EGG-CELLENT Oeuf Outhier appetizer topped with caviar and vodka-spiked creme fraiche
If you’ve dined out in Chicago for any length of time, odds are you’ve eaten Jason Paskewitz’s food—even if you didn’t know it at the time. The Queens, New York, native has lent his classically trained culinary skills to restaurant kitchens all over town, including Spruce, Pump Room, Signature Room, Nine, Wave, Gabriel’s in Highland Park, JP Chicago, Gemini Bistro and Rustic House.
In less capable hands, this résumé might not add up to much beyond a vast collection of chef coats. But that’s not the case with Paskewitz. At The Blanchard, the first restaurant where he is both chef and owner, he combines the cooking knowledge he’s gathered over the years with his passion for French food. “It’s what I love,” says Paskewitz of his cuisine choice. (It’s fitting that the restaurant opened on Bastille Day.) “My goal is to be considered the best French chef in the city.”
He’s well on his way. Located on a quiet cul-de-sac in Lincoln Park, The Blanchard is a beautiful restaurant. Wraparound windows provide great views of the neighboring park. Walls in the long room are painted a soft shade of gray, while the white ceiling offers a perfect backdrop for the chic gold-hued light fixtures attached to it. Green banquettes add to the tranquil ambience. Scattered throughout are breathtaking abstract watercolor paintings from local artist Danielle Klinenberg, who wandered into The Blanchard looking for an event space and ended up coming back the next day to outfit the restaurant. (Spend a few minutes chatting with the wisecracking chef, and it’s easy to see how that happened.) And how’s this for a sophisticated throwback? Tables are decked out in white linens.
The room’s mix of elegance and simplicity, where each item makes sense and blends perfectly together, is a terrific setting—and perhaps even a metaphor—for Paskewitz’s food, which pays respect to the traditional French dishes he’s made over the years, but he isn’t afraid to take some liberties too.
Take, for instance, the Oeuf Outhier, an appetizer from the menu’s Pour Commencer section, in which Paskewitz starts with the famed French chef’s idea for the decadent egg-based dish and then runs with it. Eggs are cooked slowly in a double boiler until they become akin to custard. The creamy mixture is then spooned into an eggshell and topped with Grey Goose-spiked creme fraiche and a dollop of American sturgeon caviar. Two tips: Use the tiny spoon it comes with to get every bite, and don’t even think about sharing.
Sharing also goes out the window with the foie gras torchon: a two-bite wonder of cassis- and citron-flavored macarons filled with a swipe of berry preserves and a generous portion of the prized delicacy. But Paskewitz doesn’t stop at just one foie dish; he has three others available, including a ganache preparation served with brioche toast points.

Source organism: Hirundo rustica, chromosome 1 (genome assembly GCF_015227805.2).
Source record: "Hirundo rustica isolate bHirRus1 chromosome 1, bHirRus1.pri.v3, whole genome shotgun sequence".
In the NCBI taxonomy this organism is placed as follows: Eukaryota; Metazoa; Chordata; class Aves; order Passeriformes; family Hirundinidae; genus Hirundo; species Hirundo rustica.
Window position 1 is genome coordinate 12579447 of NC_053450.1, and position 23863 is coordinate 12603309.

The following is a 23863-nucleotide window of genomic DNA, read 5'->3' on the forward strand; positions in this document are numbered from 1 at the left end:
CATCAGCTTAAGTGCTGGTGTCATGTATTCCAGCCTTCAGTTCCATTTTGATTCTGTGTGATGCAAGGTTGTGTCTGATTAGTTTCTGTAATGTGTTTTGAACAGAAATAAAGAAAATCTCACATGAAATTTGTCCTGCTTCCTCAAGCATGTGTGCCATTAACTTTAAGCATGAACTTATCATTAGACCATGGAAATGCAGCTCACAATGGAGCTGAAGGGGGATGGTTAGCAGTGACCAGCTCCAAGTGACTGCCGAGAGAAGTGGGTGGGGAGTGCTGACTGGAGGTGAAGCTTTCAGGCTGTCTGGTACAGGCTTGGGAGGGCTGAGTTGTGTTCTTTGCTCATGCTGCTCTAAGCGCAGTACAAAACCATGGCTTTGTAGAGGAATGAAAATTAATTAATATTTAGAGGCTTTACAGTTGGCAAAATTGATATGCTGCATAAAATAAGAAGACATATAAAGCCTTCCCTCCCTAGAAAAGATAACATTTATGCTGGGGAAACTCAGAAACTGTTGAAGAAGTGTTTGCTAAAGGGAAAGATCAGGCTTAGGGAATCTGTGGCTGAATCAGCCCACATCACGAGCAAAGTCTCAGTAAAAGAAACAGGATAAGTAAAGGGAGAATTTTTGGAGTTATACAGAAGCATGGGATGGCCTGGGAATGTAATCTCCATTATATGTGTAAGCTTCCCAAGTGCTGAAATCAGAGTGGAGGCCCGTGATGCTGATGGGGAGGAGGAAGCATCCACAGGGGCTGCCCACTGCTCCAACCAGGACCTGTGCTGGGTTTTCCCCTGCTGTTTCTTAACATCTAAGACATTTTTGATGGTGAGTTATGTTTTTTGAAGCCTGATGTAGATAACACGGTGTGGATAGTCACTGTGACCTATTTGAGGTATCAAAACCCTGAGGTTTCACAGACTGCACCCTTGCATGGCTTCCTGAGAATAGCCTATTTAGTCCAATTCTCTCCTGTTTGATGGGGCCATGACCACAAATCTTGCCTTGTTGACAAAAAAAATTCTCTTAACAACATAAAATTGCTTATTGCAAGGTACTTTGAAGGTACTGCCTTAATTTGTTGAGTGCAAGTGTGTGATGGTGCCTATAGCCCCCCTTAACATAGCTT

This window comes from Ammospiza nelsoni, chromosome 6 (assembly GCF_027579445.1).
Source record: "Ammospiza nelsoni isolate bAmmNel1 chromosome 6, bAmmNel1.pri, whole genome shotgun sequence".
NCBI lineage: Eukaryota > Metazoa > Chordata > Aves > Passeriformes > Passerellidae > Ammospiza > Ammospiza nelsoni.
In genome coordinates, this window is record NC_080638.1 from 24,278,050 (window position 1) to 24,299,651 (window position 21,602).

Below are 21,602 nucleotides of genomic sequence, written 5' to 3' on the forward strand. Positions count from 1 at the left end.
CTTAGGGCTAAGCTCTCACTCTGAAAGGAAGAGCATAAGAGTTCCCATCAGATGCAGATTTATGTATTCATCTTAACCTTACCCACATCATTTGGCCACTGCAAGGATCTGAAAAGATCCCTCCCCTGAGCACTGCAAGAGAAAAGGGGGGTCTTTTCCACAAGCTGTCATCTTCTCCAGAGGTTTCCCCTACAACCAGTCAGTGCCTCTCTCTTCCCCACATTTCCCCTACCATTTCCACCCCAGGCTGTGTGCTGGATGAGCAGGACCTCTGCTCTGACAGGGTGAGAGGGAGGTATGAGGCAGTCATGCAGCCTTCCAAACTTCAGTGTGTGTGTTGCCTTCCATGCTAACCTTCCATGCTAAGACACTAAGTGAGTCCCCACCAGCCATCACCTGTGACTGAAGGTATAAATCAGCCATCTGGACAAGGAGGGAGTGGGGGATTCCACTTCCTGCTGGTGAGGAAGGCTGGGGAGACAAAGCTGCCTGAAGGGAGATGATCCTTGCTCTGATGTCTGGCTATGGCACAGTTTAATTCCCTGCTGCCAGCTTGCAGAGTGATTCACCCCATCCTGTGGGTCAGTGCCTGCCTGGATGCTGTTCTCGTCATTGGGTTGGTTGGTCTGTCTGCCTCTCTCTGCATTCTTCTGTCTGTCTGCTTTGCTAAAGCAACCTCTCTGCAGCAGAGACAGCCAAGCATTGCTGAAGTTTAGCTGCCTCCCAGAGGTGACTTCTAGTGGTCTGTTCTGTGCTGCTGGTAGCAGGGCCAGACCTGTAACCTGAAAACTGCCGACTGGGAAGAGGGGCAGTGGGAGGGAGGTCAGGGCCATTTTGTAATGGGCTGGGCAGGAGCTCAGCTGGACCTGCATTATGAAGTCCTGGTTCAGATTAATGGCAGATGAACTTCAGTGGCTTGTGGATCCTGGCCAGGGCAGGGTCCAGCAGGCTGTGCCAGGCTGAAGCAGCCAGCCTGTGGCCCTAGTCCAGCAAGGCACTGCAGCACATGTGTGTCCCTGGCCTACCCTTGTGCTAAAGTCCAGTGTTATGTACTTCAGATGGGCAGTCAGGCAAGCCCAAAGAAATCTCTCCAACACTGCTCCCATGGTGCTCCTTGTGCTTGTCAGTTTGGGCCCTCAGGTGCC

Not every starter here is a study in richness. There are two salads: a refreshing Maine lobster version with a carrot-ponzu dressing and a wonderful rendition of frisee aux lardons with a vibrant pommery-mustard vinaigrette.
The nine entrees (Plats Principaux) on my visits ranged from a classic French-style roasted chicken and rabbit moutard served over pappardelle to a burger topped with bacon, butterkäse cheese and shallot confit, and served with crispy fries and, according to the menu, love. From my vantage point at the eight-seat, no-reservations chef’s counter, which provides a front-row seat to the action in the open kitchen, the duck a l’orange seems to be the favorite. It’s on my list for my next visit.
That is, if I can resist ordering the divine dover sole meunière, at $42 the most expensive menu item. (Fear not, diners: At The Blanchard, haute cuisine’s high prices are not in effect.) The delicate filets of fish are topped with capers and sit in a luscious brown-butter sauce.
Then there’s the equally wonderful blanquette de veau. Traditionally more of a “mountain dish,” says Paskewitz, this iteration gets “gussied up” with the addition of crispy sweetbreads and trumpet mushrooms. To get its supertender texture, the veal breast is braised, then pressed and finally finished sous vide. “It’s all the classic components,” says Paskewitz, “but with a little bit of fun.”
Desserts from Pastry Chef Marjorie Easley, a vet of Gemini Bistro, offer a seamless segue from the savory portion of the menu. You can’t go wrong with any of her five French-inspired sweets, but I’m partial to the Pistachio Bombe with its filling of creamy pistachio mousse and raspberry pate de fruit plate partners.
The predominantly French wine list offers a range of options in both the by-the-glass selections and bottles. In keeping with The Blanchard’s elegant setting, start with a glass of Cremant D’Alsace Rosé Brut NV ($15), or, on the cocktail side, I’d recommend the herbacious Negroni de Savoie ($12) served up in a coupe.
If you’re one to keep score on Chicago’s restaurant scene, then you’re aware it’s been some time since a French-focused spot opened. And that’s something that didn’t go unnoticed by Paskewitz. ”If you look around the city now, it’s hard not to ask, ‘Where are all the great French restaurants?’” he says. “The Blanchard was an opportunity to do something that needed to be done.” And we, for one, are very glad he did.
1935 N. Lincoln Park West
Open for dinner Tue.-Sun.
Starters, $12-$17; foie gras, $8-$22; entrees, $16-$42; desserts, $9